Alex Lightman: Because the more solar that’s there, the lower the marginal cost of electricity from solar will be. So, right now, the average cost for electricity in the United States is 13 cents a kilowatt-hour. There are power purchase agreements with the utility that’s at the heart of Silicon Valley, Palo Alto, which is adjacent to the Stanford University campus. I would argue that, because of Stanford and the Sand Hill Road, that that’s one of the main money-pumps for Silicon Valley. And they have a long-term purchase price contract that’s about 6 cents a kilowatt hour.

Now, that number’s pretty damn important for a single reason. Electricity has three components: generation, transmission, and distribution. So, imagine you have a Hoover Dam generating power from hydropower. Then, you have to take it on the power lines and bring it into LA, and then you have to take it to the homes, meter it, and then charge each individual home. The average cost in the United States for transmission and distribution is 7 cents. So if you have a coal-fired plant, a gas-fired plant, or a nuclear-fired plant, you have to actually charge zero. In fact, you have to charge negative rates to go and have transmission and distribution cost 7 cents, but the overall cost be less than that.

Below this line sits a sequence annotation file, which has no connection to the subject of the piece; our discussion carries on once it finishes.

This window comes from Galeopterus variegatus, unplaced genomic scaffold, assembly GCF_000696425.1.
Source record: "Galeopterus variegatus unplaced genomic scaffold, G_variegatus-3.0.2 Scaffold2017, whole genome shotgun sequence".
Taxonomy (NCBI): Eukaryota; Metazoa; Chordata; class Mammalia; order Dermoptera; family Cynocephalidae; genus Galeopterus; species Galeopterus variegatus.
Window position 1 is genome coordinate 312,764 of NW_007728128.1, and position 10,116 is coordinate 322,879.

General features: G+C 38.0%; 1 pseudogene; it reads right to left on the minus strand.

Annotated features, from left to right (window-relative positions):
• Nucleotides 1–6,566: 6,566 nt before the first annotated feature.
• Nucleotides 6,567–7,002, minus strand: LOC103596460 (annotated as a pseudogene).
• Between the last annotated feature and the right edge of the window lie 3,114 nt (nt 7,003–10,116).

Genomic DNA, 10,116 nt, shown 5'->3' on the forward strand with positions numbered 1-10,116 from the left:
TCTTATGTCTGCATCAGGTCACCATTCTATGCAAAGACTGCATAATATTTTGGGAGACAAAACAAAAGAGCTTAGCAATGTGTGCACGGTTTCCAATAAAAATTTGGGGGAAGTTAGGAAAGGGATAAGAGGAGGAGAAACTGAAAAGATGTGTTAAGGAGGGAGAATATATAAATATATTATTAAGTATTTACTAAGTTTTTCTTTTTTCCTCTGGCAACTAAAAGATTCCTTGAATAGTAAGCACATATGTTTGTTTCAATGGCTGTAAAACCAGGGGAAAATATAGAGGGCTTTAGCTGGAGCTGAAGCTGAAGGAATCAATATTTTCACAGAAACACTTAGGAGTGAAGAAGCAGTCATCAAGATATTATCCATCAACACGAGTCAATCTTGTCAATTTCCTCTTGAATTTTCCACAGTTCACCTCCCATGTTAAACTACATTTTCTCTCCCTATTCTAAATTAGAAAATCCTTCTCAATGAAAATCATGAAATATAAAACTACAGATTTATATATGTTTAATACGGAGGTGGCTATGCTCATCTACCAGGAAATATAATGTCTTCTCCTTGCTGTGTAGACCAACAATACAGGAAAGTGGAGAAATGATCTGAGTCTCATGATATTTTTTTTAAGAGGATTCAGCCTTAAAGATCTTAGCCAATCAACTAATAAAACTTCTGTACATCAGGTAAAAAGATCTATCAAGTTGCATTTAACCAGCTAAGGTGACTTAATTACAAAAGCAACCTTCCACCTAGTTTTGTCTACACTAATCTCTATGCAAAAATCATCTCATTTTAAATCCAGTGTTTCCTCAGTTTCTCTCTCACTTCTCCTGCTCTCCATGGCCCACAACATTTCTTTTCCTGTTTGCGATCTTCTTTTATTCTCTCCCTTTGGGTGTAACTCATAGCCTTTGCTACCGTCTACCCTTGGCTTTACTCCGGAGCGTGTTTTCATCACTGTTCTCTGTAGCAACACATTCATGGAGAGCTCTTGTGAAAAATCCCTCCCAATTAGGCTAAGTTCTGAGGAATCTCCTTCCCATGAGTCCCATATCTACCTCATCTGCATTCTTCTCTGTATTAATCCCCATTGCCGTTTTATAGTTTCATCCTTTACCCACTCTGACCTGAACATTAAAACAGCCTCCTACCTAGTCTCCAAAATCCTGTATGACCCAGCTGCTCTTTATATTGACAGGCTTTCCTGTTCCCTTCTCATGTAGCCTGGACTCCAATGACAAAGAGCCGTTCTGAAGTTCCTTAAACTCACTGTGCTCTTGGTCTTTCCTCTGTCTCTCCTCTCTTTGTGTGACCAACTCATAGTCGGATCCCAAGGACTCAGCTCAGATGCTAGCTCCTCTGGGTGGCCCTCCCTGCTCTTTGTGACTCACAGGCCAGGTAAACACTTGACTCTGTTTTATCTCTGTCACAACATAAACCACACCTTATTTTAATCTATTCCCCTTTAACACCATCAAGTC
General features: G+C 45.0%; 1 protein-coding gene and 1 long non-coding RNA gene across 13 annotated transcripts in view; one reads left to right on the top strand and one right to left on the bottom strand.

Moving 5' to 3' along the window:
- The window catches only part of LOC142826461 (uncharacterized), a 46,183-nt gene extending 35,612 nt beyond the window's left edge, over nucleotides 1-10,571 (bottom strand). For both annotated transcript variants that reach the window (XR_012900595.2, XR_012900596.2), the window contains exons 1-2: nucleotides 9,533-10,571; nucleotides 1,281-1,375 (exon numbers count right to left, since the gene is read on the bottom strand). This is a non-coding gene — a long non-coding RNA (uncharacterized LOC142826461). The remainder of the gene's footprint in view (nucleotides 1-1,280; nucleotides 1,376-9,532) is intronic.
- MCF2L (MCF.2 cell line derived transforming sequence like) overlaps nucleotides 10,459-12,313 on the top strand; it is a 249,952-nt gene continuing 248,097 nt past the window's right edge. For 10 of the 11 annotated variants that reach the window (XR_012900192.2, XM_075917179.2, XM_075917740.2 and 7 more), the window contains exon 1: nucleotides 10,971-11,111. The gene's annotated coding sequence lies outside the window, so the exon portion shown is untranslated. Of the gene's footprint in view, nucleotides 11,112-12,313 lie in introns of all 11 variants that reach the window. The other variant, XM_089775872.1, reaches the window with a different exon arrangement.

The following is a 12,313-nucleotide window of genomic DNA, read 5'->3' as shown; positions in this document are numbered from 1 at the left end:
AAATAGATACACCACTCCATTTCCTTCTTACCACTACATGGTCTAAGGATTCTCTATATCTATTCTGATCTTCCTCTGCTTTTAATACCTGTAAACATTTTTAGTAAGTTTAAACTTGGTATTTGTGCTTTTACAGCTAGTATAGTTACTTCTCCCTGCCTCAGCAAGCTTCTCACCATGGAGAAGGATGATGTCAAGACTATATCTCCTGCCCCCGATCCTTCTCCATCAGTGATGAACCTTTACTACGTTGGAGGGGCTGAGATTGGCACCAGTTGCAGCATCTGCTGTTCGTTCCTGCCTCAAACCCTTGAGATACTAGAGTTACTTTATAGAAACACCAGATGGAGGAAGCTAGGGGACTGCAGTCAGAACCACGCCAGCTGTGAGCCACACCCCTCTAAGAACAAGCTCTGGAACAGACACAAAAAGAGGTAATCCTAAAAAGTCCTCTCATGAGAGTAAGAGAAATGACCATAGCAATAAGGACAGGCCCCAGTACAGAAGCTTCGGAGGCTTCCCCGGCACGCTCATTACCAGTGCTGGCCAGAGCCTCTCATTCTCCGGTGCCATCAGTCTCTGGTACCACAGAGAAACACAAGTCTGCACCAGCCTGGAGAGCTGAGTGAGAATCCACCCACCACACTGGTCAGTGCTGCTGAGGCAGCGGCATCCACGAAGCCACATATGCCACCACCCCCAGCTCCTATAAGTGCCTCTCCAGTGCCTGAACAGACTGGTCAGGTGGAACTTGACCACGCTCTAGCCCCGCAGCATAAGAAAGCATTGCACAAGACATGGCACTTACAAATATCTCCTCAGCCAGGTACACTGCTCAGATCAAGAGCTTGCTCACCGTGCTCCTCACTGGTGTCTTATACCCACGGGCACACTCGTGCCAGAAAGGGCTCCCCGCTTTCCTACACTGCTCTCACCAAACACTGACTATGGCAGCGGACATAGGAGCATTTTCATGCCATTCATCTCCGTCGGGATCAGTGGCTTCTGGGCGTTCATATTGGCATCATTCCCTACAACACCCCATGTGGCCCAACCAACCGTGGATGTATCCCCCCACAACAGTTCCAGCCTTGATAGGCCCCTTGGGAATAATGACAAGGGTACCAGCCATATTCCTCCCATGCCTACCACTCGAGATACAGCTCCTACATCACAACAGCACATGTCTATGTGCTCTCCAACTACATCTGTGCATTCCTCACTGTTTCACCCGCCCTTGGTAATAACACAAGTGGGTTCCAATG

So basically, solar has already won, and it’s just a matter of people getting the news. William Gibson said, the future is already here, it’s just not evenly distributed. The future in which 100% of America’s electricity comes from solar is already here, it’s just not evenly distributed. Now, that’s not even the lowest price. While you could have in Hawaii 30 cents, 35 cents a kilowatt hour, or peak hours in Texas in the summer can be up to five or six dollars a kilowatt hour, you already have a Texas utility, El Paso Electric, getting solar for 5 cents a kilowatt hour.